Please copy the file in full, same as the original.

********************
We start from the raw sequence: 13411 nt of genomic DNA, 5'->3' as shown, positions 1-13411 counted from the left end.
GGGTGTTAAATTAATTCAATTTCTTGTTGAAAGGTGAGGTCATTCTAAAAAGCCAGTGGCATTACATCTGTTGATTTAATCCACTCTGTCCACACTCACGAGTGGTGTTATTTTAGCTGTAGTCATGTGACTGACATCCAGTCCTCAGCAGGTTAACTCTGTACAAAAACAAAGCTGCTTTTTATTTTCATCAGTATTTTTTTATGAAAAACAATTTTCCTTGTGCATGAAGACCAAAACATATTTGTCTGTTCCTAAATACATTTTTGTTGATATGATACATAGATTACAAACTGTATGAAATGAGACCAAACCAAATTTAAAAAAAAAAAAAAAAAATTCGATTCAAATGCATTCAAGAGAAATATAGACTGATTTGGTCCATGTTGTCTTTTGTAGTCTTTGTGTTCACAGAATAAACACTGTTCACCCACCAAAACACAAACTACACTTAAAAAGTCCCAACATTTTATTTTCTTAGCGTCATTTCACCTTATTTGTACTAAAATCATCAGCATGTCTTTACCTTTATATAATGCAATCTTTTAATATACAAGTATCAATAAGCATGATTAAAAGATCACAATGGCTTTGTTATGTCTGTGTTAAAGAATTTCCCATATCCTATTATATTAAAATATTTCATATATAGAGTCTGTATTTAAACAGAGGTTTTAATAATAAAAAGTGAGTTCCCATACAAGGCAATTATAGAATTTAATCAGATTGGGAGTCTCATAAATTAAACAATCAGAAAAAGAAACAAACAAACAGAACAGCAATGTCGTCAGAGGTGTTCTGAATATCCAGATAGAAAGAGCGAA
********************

We start from the raw sequence: 13411 nt of genomic DNA, 5'->3' as shown, positions 1-13411 counted from the left end.
GGGTGTTAAATTAATTCAATTTCTTGTTGAAAGGTGAGGTCATTCTAAAAAGCCAGTGGCATTACATCTGTTGATTTAATCCACTCTGTCCACACTCACGAGTGGTGTTATTTTAGCTGTAGTCATGTGACTGACATCCAGTCCTCAGCAGGTTAACTCTGTACAAAAACAAAGCTGCTTTTTATTTTCATCAGTATTTTTTTATGAAAAACAATTTTCCTTGTGCATGAAGACCAAAACATATTTGTCTGTTCCTAAATACATTTTTGTTGATATGATACATAGATTACAAACTGTATGAAATGAGACCAAACCAAATTTAAAAAAAAAAAAAAAAAATTCGATTCAAATGCATTCAAGAGAAATATAGACTGATTTGGTCCATGTTGTCTTTTGTAGTCTTTGTGTTCACAGAATAAACACTGTTCACCCACCAAAACACAAACTACACTTAAAAAGTCCCAACATTTTATTTTCTTAGCGTCATTTCACCTTATTTGTACTAAAATCATCAGCATGTCTTTACCTTTATATAATGCAATCTTTTAATATACAAGTATCAATAAGCATGATTAAAAGATCACAATGGCTTTGTTATGTCTGTGTTAAAGAATTTCCCATATCCTATTATATTAAAATATTTCATATATAGAGTCTGTATTTAAACAGAGGTTTTAATAATAAAAAGTGAGTTCCCATACAAGGCAATTATAGAATTTAATCAGATTGGGAGTCTCATAAATTAAACAATCAGAAAAAGAAACAAACAAACAGAACAGCAATGTCGTCAGAGGTGTTCTGAATATCCAGATAGAAAGAGCGAA